Without Reform, UN’s Western Sahara Mission Risks Failure

The sparsely populated Western Sahara region is the subject of a decades-long territorial dispute. Dakhla, Western Sahara. (Jbdodane/Flikr)

In its April vote to extend the Mission for the Referendum in Western Sahara (MINURSO) until April 2016, the United Nations Security Council called for an “intensive and substantive” phase of negotiations over the territory. These would seek to finally end the 40-year dispute between Morocco and the Frente Popular para la Liberación de Saguia el-Hamra y de Río de Oro (Polisario). Before that can happen, however, a number of potential stumbling blocks for both parties must be removed.

Among the obstacles are the lack of progress towards a referendum on the region’s status, and the lack of a human rights monitoring component within MINURSO. If these persist, there is little hope of fulfilling UN Secretary-General Ban Ki-moon’s request for all stakeholders to “seriously engage” with UN envoy Christopher Ross. While some observers have been concerned about the potential of MINURSO’s failure for years, recent events suggest that the mission is more at risk than ever.

The conflict itself stems from 1975, when the International Court of Justice rejected Morocco and Mauritania’s claims to the former Spanish territory and supported self-determination of the nomadic Sahrawi people indigenous to the region, who now constitute the Polisario. Morocco’s rulers contested this ruling and obstructed other negotiating processes, leading to a guerrilla war that lasted until 1988, with a ceasefire approved by the Security Council in 1990.

The UN subsequently established MINURSO in 1991 to monitor the ceasefire and implement a referendum on independence. The vote has never taken place due to a number of ongoing differences, including questions over who would be eligible to vote.

According to the Secretary General’s report from June of 1990, which codified the terms of the 1988 ceasefire, all Western Saharans registered in the 1974 Spanish census who were 18 years or older would be eligible, regardless of whether they currently lived in the territory. However, these terms greatly disadvantage Morocco, which sent 350,000 settlers into the territory in 1975 under the so-called “Green March.”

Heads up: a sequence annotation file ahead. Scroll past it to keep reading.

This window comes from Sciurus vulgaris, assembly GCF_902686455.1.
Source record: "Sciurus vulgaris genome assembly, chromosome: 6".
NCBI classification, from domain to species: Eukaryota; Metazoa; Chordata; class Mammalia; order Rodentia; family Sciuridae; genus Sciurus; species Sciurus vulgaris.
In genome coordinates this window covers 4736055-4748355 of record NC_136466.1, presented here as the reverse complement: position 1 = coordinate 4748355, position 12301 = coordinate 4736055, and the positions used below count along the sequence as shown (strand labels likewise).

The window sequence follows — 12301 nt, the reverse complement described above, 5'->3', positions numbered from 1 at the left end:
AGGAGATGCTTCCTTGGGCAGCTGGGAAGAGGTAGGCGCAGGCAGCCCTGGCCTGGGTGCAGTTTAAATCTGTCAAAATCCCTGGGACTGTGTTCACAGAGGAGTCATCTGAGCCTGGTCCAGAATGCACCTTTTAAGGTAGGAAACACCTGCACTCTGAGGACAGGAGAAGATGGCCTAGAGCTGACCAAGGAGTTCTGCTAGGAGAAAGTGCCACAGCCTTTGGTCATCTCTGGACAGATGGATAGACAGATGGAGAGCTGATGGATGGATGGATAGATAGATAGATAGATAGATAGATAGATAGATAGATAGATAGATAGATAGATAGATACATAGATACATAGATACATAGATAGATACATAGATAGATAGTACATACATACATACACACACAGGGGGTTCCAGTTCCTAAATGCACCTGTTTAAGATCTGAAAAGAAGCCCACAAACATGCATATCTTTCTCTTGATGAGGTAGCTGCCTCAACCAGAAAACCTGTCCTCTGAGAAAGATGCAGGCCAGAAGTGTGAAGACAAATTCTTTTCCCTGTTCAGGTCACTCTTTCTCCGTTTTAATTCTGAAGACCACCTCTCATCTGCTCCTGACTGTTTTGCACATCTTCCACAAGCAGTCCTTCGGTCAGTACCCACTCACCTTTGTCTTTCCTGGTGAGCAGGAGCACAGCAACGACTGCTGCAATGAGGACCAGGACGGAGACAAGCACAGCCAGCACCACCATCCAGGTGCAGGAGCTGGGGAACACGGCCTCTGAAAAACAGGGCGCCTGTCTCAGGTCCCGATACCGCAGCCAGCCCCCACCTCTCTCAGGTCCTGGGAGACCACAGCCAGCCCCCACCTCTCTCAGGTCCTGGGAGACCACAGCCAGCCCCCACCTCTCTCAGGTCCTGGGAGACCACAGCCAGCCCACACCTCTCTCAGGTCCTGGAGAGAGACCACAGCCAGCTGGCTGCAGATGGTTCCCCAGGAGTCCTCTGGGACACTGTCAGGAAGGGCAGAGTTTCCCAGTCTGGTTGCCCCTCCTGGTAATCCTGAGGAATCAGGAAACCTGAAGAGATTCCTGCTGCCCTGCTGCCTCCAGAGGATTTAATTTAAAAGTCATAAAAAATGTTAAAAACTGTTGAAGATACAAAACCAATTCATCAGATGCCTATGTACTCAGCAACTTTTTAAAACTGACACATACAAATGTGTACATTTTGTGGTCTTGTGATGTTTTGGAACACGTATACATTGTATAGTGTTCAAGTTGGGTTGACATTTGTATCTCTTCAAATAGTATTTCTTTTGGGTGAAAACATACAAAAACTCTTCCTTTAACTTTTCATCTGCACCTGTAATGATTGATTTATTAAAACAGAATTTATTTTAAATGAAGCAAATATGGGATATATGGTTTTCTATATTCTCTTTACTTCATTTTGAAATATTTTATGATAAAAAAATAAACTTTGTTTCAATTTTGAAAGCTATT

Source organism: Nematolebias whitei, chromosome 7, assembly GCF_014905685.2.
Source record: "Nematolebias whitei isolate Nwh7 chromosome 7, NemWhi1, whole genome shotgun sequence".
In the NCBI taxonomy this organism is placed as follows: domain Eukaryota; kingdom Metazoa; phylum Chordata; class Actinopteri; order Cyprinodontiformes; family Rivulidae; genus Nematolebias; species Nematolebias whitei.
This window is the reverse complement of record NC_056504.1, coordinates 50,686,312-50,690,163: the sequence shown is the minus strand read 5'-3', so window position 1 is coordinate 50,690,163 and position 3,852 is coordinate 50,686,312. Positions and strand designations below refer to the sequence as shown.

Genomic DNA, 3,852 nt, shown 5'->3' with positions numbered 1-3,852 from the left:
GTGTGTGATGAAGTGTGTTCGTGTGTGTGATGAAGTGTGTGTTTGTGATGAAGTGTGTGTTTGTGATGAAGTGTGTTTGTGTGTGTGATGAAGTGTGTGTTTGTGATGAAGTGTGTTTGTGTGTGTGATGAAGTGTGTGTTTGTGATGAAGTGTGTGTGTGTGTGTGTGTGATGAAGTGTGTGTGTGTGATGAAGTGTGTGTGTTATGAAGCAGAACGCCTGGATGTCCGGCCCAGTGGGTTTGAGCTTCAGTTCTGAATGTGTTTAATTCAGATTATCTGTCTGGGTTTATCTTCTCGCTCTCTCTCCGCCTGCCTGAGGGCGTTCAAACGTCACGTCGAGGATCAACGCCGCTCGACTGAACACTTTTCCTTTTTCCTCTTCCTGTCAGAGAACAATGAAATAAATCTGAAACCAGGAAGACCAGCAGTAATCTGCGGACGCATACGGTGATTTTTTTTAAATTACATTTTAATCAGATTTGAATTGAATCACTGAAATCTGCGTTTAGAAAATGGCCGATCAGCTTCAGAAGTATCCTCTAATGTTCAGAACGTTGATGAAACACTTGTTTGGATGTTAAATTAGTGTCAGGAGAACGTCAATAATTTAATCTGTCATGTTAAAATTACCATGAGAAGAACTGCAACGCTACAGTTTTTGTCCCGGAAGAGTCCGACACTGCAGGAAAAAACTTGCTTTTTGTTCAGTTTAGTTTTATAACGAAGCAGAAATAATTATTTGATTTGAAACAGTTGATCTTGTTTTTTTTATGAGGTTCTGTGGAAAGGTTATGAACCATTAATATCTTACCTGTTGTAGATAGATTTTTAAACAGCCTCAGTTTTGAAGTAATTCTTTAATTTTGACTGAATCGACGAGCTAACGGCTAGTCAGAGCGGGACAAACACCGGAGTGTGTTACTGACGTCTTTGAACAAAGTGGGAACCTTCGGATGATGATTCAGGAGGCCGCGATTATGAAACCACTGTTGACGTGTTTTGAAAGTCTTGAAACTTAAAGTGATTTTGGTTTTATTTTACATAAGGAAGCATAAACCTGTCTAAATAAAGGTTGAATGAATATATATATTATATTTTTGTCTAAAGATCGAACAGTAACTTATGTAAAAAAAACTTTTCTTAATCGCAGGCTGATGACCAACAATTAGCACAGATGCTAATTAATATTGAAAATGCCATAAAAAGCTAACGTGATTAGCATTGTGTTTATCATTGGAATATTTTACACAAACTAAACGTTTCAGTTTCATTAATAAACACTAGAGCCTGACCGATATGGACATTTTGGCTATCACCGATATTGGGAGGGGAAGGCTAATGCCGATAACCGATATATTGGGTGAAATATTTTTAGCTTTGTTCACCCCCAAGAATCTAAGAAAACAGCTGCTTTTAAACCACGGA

Given that the UN has responsibility for the conduct of the referendum, neither Morocco nor the Polisario can be held completely responsible for the impasse. Nevertheless, the UN’s reluctance to follow through on the referendum plans—largely due to a lack of will of member states—led the Polisario to threaten to withdraw its cooperation with the mission in late April.

The current territorial dispute is best understood as a stalemate. Moroccan King Mohammed VI is unlikely to give up his claims because Western Sahara is rich in phosphate deposits and possibly offshore oil. The conflict has also allowed for deployment of the Moroccan armed services, responsible for multiple coup attempts in the early 1970s, to the southern territory far from the seat of the monarchy. Today, the situation redirects public attention from more pressing domestic problems, such as youth unemployment and debates over the country’s penal code.

UN envoy Ross, meanwhile, has not been permitted to visit Western Sahara for nearly a year, though he was recently invited to return to the territory following a phone call between Mohammed VI and Ban.

Whether or not MINURSO will monitor human rights has been a divisive issue. The Polisario has accused the Secretary General of backing down on a previous commitment to introduce it following a conversation he had with Mohammed VI, who had threatened to expel the mission if it were adopted. This followed similar fallout from a 2013 United States suggestion of human rights monitoring in Western Sahara, which was also quickly rebuffed by Morocco and led to the cancellation of a longstanding joint-military exercise between the two countries.